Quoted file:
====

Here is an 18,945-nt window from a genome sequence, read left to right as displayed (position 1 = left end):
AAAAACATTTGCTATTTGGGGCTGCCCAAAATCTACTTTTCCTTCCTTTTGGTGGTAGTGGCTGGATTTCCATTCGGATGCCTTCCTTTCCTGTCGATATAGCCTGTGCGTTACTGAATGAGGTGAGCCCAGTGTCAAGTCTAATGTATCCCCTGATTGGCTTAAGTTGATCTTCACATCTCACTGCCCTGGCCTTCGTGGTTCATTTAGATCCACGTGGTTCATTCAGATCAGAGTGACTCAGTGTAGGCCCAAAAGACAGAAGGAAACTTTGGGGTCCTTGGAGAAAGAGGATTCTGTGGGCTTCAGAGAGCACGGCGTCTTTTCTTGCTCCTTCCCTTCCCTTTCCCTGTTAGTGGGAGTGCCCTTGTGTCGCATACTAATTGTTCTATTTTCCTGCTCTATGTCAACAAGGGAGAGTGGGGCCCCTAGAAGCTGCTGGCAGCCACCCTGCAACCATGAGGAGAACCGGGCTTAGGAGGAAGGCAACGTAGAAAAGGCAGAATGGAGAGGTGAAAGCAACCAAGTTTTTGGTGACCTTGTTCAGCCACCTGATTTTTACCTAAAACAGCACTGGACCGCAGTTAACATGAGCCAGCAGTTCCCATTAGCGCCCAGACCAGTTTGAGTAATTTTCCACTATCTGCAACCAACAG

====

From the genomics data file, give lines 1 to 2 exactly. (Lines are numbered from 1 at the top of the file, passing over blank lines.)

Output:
Here is an 18,945-nt window from a genome sequence, read left to right as displayed (position 1 = left end):
AAAAACATTTGCTATTTGGGGCTGCCCAAAATCTACTTTTCCTTCCTTTTGGTGGTAGTGGCTGGATTTCCATTCGGATGCCTTCCTTTCCTGTCGATATAGCCTGTGCGTTACTGAATGAGGTGAGCCCAGTGTCAAGTCTAATGTATCCCCTGATTGGCTTAAGTTGATCTTCACATCTCACTGCCCTGGCCTTCGTGGTTCATTTAGATCCACGTGGTTCATTCAGATCAGAGTGACTCAGTGTAGGCCCAAAAGACAGAAGGAAACTTTGGGGTCCTTGGAGAAAGAGGATTCTGTGGGCTTCAGAGAGCACGGCGTCTTTTCTTGCTCCTTCCCTTCCCTTTCCCTGTTAGTGGGAGTGCCCTTGTGTCGCATACTAATTGTTCTATTTTCCTGCTCTATGTCAACAAGGGAGAGTGGGGCCCCTAGAAGCTGCTGGCAGCCACCCTGCAACCATGAGGAGAACCGGGCTTAGGAGGAAGGCAACGTAGAAAAGGCAGAATGGAGAGGTGAAAGCAACCAAGTTTTTGGTGACCTTGTTCAGCCACCTGATTTTTACCTAAAACAGCACTGGACCGCAGTTAACATGAGCCAGCAGTTCCCATTAGCGCCCAGACCAGTTTGAGTAATTTTCCACTATCTGCAACCAACAG